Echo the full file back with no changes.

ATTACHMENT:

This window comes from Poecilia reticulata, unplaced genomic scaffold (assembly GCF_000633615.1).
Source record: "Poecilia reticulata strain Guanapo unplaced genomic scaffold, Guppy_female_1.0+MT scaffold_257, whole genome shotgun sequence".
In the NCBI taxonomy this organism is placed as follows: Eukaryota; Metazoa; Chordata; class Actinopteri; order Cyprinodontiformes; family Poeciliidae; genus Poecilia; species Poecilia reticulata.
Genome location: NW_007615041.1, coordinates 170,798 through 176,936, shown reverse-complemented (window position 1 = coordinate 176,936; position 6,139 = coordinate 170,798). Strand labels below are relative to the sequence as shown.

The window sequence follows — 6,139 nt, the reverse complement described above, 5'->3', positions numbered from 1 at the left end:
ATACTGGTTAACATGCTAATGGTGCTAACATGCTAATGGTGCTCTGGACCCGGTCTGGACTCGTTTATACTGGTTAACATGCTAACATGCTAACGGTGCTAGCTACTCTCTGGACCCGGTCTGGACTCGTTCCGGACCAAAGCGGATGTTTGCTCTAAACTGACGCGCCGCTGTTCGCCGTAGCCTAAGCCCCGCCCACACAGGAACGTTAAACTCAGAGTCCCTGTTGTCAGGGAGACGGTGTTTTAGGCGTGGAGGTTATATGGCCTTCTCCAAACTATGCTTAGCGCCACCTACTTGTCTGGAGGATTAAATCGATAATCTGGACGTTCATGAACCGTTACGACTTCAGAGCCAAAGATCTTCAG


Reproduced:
This window comes from Poecilia reticulata, unplaced genomic scaffold (assembly GCF_000633615.1).
Source record: "Poecilia reticulata strain Guanapo unplaced genomic scaffold, Guppy_female_1.0+MT scaffold_257, whole genome shotgun sequence".
In the NCBI taxonomy this organism is placed as follows: Eukaryota; Metazoa; Chordata; class Actinopteri; order Cyprinodontiformes; family Poeciliidae; genus Poecilia; species Poecilia reticulata.
Genome location: NW_007615041.1, coordinates 170,798 through 176,936, shown reverse-complemented (window position 1 = coordinate 176,936; position 6,139 = coordinate 170,798). Strand labels below are relative to the sequence as shown.

The window sequence follows — 6,139 nt, the reverse complement described above, 5'->3', positions numbered from 1 at the left end:
ATACTGGTTAACATGCTAATGGTGCTAACATGCTAATGGTGCTCTGGACCCGGTCTGGACTCGTTTATACTGGTTAACATGCTAACATGCTAACGGTGCTAGCTACTCTCTGGACCCGGTCTGGACTCGTTCCGGACCAAAGCGGATGTTTGCTCTAAACTGACGCGCCGCTGTTCGCCGTAGCCTAAGCCCCGCCCACACAGGAACGTTAAACTCAGAGTCCCTGTTGTCAGGGAGACGGTGTTTTAGGCGTGGAGGTTATATGGCCTTCTCCAAACTATGCTTAGCGCCACCTACTTGTCTGGAGGATTAAATCGATAATCTGGACGTTCATGAACCGTTACGACTTCAGAGCCAAAGATCTTCAG